A few classics I am hoping to read eventually: Frankenstein by Mary Shelley, The Time Machine by H G Wells, Anna Karenina by Leo Tolstoy (War and Peace was very good, and doesn't deserve its reputation as hard work), Moby Dick by Herman Melville (I expect to struggle with that one), Wuthering Heights by Emily Bronte, The Age of Innocence by Edith Wharton, The Woman in White and The Moonstone by Wilkie Collins.

I can't think of any others right now, but note how I won't commit to reading them next year. Although I will undoubtedly read some books that might count as modern classics. When I think of classics, I tend to be thinking of stuff that is easily old enough to be on Project Gutenberg, or MR, and ideally is also actually out of copyright in the UK (of the list above, I think The Time Machine is still in copyright here.)
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Old 11-22-2012, 09:14 AM   #24
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I have a particular problem with Dickens, myself. I've only made it through Christmas Carol, which is mercifully short. Most of his are excessively long and the language is awkward.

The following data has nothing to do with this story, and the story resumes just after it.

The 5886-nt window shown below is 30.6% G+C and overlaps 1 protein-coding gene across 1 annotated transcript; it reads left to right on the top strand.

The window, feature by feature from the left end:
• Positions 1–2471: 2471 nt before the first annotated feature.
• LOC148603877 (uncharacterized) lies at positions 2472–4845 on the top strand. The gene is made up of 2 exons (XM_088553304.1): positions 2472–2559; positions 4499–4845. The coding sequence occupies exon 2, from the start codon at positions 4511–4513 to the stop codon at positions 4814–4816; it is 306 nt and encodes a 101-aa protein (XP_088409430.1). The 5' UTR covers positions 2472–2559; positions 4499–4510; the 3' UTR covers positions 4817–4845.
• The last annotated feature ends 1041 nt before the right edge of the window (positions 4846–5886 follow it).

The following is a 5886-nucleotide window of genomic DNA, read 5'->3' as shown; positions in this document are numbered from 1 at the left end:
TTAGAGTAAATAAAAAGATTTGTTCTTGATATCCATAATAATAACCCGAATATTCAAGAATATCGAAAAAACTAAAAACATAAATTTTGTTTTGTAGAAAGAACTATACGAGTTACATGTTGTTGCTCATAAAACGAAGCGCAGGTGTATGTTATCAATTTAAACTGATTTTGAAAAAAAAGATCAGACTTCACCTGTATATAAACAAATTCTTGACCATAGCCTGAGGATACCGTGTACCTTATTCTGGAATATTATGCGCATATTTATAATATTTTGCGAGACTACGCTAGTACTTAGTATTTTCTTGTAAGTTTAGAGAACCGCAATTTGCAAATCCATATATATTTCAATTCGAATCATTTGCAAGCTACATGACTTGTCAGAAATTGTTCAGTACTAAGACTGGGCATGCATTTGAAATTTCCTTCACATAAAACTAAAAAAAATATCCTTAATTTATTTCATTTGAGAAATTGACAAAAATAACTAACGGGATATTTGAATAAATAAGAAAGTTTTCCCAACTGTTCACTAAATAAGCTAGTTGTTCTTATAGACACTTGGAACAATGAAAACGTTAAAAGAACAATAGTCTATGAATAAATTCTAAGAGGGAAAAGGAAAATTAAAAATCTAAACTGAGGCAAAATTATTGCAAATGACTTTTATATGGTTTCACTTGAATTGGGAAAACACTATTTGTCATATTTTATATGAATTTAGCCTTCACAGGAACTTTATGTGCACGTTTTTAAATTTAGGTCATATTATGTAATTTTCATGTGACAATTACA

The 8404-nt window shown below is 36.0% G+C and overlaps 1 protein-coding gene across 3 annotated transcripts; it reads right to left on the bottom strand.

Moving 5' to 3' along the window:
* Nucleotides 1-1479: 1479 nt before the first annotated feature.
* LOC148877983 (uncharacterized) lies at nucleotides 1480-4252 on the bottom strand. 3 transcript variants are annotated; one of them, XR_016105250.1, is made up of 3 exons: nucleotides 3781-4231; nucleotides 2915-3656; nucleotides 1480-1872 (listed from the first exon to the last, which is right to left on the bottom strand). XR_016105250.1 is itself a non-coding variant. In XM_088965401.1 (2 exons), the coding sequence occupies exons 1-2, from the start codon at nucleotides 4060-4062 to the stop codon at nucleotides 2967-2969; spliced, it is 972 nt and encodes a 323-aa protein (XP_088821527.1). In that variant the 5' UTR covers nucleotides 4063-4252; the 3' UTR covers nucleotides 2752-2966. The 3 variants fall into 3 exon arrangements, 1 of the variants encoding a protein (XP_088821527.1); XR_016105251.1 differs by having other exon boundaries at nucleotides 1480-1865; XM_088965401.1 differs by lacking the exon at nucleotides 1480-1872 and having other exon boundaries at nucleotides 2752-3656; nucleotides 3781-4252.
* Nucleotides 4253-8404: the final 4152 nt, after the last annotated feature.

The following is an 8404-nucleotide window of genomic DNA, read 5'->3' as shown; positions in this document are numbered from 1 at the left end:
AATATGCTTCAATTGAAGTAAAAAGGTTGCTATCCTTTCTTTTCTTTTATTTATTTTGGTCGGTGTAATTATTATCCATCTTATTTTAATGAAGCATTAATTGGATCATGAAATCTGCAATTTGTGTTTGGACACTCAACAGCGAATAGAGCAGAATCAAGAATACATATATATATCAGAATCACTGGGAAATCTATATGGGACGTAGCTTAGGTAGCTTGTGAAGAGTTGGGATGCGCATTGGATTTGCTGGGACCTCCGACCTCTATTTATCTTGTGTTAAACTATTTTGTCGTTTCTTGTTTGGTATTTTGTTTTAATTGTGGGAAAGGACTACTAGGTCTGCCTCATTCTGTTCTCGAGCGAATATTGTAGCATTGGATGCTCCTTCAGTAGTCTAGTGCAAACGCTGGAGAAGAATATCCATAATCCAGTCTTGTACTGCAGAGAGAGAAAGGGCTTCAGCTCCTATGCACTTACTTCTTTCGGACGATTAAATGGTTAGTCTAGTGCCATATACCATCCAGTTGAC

That's a pity. I adore Dickens. A master of the English language, and the creator of innumerable truly memorable characters.
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Old 11-22-2012, 09:16 AM   #25
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I wouldn't go quite that far, but it is a very readable and engaging book, which is certainly not true of all classics.
Not really laugh-out-loud humor but more of a gentle humor.



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P&P is hilariously funny, it really is. Don't judge it from the film and TV adaptations which generally remove most of the humour from it.
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Old 11-22-2012, 09:30 AM   #26
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My goal for 2013 is currently undecided. My 2012 goal is on track to have read 75 books in 2012.
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Old 11-22-2012, 10:07 AM   #27
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Same here. My TBR list is quite long, but I'll get there eventually

Of Vonnegut, I've read Slaughterhouse 5, Breakfast of Champions, Cat's Cradle, Mother Night, Welcome to the Monkey-House and God Bless You Dr. Kevorkian. His other works are on my TBR list.